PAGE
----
Apparently, by that time the liberals, including yesterday’s discriminating white labor leaders had become “dependable.” In fact, the coalition Rustin described had already begun its disintegration as the movement reached a crossroads spurred by the dramatic events of 1964. These included the explosive campaign led by King and its repression in Birmingham, Alabama; the first of the urban riots in Harlem; the passage of the Civil Rights Act; and the rejection of the Mississippi Freedom Democratic Party’s (MFDP) at the Democratic National Convention at the hands of not only Lyndon Johnson, but the very liberals and union leaders who were supposed to be the major elements in this “coalition of progressive forces” that Rustin, Harrington, and others saw as the key to realignment. In “From Protest to Politics” Rustin defends the “compromise” offered the MFDP delegates as a victory.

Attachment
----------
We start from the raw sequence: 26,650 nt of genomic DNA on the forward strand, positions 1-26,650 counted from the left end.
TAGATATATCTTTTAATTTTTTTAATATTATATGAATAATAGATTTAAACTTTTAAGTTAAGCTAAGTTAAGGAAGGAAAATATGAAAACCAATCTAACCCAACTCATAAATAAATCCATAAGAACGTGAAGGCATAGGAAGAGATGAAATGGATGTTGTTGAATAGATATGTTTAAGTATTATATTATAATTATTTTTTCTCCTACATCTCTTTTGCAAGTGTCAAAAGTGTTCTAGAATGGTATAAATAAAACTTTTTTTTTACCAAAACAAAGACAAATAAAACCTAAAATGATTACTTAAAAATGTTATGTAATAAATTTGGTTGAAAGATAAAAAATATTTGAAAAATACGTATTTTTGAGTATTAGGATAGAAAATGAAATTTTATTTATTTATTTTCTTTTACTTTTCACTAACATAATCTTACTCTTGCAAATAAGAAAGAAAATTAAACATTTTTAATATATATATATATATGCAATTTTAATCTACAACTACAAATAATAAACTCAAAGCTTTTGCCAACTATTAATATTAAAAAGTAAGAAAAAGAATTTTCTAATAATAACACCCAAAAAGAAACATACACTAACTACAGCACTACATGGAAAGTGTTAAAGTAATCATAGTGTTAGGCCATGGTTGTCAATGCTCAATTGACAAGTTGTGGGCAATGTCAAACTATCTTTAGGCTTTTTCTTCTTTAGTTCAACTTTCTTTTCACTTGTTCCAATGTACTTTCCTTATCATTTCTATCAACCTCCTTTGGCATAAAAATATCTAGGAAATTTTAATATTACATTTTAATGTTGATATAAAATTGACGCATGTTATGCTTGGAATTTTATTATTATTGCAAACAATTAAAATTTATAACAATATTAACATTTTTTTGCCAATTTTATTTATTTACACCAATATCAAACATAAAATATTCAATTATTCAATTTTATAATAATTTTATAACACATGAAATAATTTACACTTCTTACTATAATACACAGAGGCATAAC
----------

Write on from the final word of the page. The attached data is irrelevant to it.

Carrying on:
Realignment as an electoral strategy was always a top-down project in which liberal office holders and pressure group advocates in the Democratic Party dominated and labor leaders were the junior partners who substituted for the working class or even the union membership. “The politics of insider negotiation” Johnson says Rustin later developed (Catalyst 2017: 66) were not an aberration in this version of coalition politics, but the modus operandi of the realignment strategy from the start. This was a political method that led to an alliance not just with liberals but with none other than George Meany, the labor leader who refused to endorse the 1963 march on Washington, backed the 1964 rejection of the MFDP delegation, and with whom Randolph had crossed swords just a couple of years earlier. That, in turn, led Rustin to support the war in Vietnam and later to oppose affirmative action in the building trades. It was never a class orientation, but an effort to make one of the nation’s pre-eminent cross-class, bourgeois-dominated institutions stand in for actual working-class political organization and even for a social democratic politics the Democratic Party was incapable of adopting.